And 2023 is the best time to take advantage of the St. Kitts and Nevis CIP program. The CIP is accessible for donations as low as $125,000 or for minimum investments of $200,000 in real estate.
Plus, the St. Kitts and Nevis government have issued Limited-Time Discounts that are only valid until June 30, 2023.
An important thing to note, St. Kitts and Nevis do not accept cryptocurrency as payment for the Citizenship by Investment program – at this time.
Important updates to the St. Kitts and Nevis CIP were announced on 27 July 2023 – read all about the new St. Kitts and Nevis citizenship by investment program now.
History of St. Kitts and Nevis
During his second voyage to the New World in 1493, Christopher Columbus happened upon the twin landmasses.
Legend says Columbus named the isles after St. Christopher – the patron saint of travelers – and Nevis [originally Nieves for snow] because of the clouds surrounding the island’s central peak.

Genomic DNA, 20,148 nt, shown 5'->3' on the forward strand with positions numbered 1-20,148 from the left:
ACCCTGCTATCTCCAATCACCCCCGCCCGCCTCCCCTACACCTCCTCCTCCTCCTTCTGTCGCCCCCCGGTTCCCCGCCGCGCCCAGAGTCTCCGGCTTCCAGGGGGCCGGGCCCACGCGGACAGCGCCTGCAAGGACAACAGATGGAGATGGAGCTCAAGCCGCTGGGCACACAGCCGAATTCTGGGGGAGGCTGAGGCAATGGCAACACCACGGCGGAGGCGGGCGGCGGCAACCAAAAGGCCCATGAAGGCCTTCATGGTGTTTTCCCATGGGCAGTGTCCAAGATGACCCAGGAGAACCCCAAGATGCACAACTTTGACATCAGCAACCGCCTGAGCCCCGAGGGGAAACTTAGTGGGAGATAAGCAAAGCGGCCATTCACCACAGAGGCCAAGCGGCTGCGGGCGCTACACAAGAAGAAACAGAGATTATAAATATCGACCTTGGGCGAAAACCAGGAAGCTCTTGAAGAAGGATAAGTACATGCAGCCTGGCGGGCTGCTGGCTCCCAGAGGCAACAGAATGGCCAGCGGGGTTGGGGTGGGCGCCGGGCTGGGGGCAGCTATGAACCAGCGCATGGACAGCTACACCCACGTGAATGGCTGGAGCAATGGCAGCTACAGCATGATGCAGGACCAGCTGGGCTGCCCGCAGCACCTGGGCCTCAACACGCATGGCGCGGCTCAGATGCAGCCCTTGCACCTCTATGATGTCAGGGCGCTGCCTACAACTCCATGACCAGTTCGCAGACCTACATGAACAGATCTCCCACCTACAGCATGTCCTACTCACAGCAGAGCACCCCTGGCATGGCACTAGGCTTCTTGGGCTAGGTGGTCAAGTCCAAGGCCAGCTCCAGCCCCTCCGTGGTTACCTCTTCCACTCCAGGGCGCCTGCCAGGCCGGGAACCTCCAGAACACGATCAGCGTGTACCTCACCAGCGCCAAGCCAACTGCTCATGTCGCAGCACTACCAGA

St. Christopher and Nevis would remain untouched for several centuries.
Eventually, the Europeans came to the Caribbean and St. Christopher and Nevis were among the first islands colonized.
Throughout the centuries, St. Christopher and Nevis would be controlled by the Spanish, French, and British.
In 1623, St. Christopher and Nevis became Britain’s first Caribbean colony.
As one of the British Empire’s most important and strategic Caribbean colonies, in the 18th century, the islands were called the Gibraltar of the West Indies due to their strategic location and dominance in battle.
Their natural wealth of sugarcane was the most valuable resource, however – and remained as such into the 21st century.